Making your 401(k) self-directed can offer advantages for physicians who use financial advisors.
Rare is the occasion when you can have your cake and eat it, too—especially in financial matters. But sometimes you can, though you may not be aware that it’s possible. This may be the case regarding the potential option of making your 401(k) account self-directed.
The self-directed option holds the greatest potential advantages for high earners, including physicians and other high-earning health care professionals who work as employees at large healthcare organizations and hospitals. It can mean more money for retirement, but it can also increase risk if not approached correctly.
It’s widely known that 401(k) plans are one of the best benefits that many companies offer employees. Many of these plans involve contributions of company money to employees’ accounts, matching their own contributions up to a point. This is free money.
What’s more, taxes on this free money and your own contributions are deferred, reducing your annual tax bill while you’re still working and investing for retirement. These contributions can grow from investment returns tax-free until you take money out.
Despite these advantages, most 401(k) plans have the fundamental disadvantage: a limited array of investments. Many plans offer employee participants a menu with little more than a narrow matrix of basic stock mutual funds representing different styles and sectors. While many companies acting as plan sponsors provide some degree of paternalistic oversight, avoiding plans that include high-risk offerings, total returns are often limited by choices that are too few and fees--both from institutions holding plans and the investments offered--that are too high by competitive market standards.
Still, in many plans, employee accounts receive all-important employer matching money. But what if you could get the employer matching money and a far wider selection of investments? This would be the best of both worlds.
Some plans make this possible by allowing employee participants to open up what’s known as a brokerage window. This establishes linkage with a brokerage to allow access to the vast universe of publicly traded investments, which can be purchased using available 401(k) funds. That’s only if your plan allows this. To find out, you can check with HR and, if so, determine the steps to take, forms to fill out, etc.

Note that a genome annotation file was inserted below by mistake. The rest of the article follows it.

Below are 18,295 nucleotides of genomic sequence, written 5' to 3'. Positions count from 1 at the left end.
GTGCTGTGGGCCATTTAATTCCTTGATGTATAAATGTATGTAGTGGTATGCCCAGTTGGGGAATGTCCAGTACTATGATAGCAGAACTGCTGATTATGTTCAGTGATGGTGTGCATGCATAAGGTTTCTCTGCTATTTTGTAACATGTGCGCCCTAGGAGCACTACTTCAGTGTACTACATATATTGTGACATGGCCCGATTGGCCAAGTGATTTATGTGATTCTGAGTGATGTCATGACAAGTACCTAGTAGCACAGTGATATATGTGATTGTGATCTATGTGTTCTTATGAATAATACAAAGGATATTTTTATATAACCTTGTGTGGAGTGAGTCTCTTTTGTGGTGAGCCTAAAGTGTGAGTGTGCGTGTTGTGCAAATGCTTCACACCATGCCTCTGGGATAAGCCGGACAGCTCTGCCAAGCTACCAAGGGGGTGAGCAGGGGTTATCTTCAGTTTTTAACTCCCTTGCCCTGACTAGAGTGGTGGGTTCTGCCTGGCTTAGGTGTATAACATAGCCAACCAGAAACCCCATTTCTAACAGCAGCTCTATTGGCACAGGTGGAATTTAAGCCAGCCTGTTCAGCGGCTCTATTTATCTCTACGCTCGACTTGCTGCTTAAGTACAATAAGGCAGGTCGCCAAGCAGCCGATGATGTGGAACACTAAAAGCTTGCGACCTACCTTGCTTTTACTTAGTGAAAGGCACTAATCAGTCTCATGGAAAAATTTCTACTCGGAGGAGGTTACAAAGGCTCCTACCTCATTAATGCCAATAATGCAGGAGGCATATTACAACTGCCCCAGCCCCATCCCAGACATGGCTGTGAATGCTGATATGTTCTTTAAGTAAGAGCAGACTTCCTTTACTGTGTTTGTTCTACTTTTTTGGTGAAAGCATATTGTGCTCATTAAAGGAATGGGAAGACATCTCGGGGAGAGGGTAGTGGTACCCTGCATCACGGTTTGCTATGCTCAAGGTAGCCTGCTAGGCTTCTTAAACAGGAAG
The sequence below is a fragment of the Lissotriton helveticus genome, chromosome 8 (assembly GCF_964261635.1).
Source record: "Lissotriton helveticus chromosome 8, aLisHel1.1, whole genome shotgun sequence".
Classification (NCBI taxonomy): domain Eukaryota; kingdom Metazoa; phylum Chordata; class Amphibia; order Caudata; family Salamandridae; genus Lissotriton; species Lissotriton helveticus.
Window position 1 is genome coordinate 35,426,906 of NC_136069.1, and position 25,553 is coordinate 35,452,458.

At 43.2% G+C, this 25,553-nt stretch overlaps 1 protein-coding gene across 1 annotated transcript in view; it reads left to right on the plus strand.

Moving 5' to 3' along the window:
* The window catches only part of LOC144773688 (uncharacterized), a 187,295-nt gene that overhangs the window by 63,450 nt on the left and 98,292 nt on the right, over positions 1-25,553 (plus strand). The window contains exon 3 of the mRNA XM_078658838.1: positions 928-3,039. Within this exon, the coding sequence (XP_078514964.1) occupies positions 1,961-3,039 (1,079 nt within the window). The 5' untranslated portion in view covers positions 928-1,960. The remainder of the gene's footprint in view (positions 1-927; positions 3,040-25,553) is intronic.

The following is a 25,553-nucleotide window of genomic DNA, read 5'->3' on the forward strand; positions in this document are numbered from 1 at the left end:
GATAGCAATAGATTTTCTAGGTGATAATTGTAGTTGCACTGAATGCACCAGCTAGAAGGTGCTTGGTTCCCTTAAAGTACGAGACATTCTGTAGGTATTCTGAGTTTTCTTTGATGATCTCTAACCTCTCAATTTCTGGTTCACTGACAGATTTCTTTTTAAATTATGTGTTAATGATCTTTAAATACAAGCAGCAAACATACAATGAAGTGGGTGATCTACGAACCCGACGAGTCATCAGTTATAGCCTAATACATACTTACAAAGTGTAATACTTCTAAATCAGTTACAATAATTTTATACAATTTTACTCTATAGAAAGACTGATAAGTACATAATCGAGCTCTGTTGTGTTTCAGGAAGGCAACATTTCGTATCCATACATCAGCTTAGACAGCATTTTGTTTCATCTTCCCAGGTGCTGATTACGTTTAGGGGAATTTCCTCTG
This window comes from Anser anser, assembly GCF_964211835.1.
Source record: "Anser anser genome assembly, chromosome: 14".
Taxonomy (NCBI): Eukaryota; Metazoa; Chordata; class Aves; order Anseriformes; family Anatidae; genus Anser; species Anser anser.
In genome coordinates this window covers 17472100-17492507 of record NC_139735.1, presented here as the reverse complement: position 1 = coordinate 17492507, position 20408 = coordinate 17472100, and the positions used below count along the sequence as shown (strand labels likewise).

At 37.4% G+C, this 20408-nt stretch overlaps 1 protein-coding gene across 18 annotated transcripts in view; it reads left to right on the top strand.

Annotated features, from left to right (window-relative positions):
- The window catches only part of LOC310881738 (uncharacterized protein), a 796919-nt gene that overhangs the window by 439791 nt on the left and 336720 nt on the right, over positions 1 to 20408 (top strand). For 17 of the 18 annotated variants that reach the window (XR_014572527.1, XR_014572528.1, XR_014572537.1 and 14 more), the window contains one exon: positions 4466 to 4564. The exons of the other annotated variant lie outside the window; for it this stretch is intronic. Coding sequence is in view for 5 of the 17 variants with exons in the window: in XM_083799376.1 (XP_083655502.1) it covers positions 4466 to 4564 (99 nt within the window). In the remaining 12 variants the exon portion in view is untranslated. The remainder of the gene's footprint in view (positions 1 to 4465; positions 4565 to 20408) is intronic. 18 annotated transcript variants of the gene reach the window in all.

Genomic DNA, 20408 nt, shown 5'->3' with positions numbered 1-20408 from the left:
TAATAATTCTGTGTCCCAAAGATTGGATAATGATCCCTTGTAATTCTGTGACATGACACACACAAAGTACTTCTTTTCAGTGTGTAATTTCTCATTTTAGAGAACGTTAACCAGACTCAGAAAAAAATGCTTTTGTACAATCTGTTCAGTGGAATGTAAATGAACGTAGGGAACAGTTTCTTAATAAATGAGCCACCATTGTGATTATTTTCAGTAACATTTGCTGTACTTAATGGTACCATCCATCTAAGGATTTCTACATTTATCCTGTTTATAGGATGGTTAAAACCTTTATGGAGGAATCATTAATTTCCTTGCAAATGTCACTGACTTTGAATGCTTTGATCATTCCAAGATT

Typically, few employees are aware of this option. It may be mentioned deep in the weeds of plan rules that few employees read. Yet more employees have been making their accounts self-directed in recent years, as an estimated 40% of plans now allow it.
Instead of being limited to the standard, limited 401(k) investment fare, employees with self-directed plans can choose from myriad types of asset-class funds--index funds, mutual funds, exchange-traded funds—as well as individual bonds, stocks, real estate and other investments.
Choosing the self-directed option usually isn’t a good idea for people without substantial assets. But that doesn’t mean it’s necessarily a good idea for anyone with substantial assets.
This infinitely broader array of choices can enhance your portfolio’s ultimate growth over the long term—if you choose and manage wisely. But this can also significantly increase risk if you lack the requisite knowledge, skills and experience.
So unless you’re a highly sophisticated individual investor, it’s a good idea to transition to a self-directed plan with the advice, guidance and active involvement of a highly qualified, true fiduciary advisor. This is one who will always put clients’ interests ahead or his or her own.
As is true with routine 401(k) accounts, self-directed accounts should be managed holistically—with your other accounts in mind. Too often, investors have far too much exposure to some assets and not enough to others because they don’t manage their 401(k) accounts with an eye toward all their holdings. This can increase the risk of your overall portfolio’s becoming over-concentrated in a particular asset or under-exposed to others. As switching over to a self-directed account can incur additional costs, it’s a good idea to bring your advisor in-- before you make this election--to evaluate this.
All too often, people set up their 401(k) plan investments and then ignore them, perhaps until they leave the company. This set-it-and-forget it tendency often yields suboptimal results because investors’ needs, goals and risk tolerances can change as they get older. With a self-directed account and a good advisor, you can keep your accounts current in these regards.
An advisor who’s a qualified wealth manager can not only handle this for you, but can also offer direction and advice on just about any financial matter of concern to wealthy individuals, including: investment management, financial planning, retirement planning, tax planning, cash flow management, estate planning (including trusts), education planning for kids and grandkids, and charitable giving. And a good wealth manager can manage your self-directed 401(k) account with these other matters in mind.
Self-directed accounts give you a lot of rope. Having a qualified advisor help you through it can keep you from inadvertently using this rope to hang yourself financially. This way, you can have your cake and eat it, too.
David Robinson, a Certified Financial Planner, is founder/CEO of RTS Private Wealth Management, an SEC-registered firm in Phoenix that provides fiduciary services to help clients achieve their financial goals. His practice focuses on helping wealthy individuals with custom financial plans, and using a holistic approach to grow/protect wealth, manage taxes, identify insurance solutions, prepare for retirement and manage estate plans.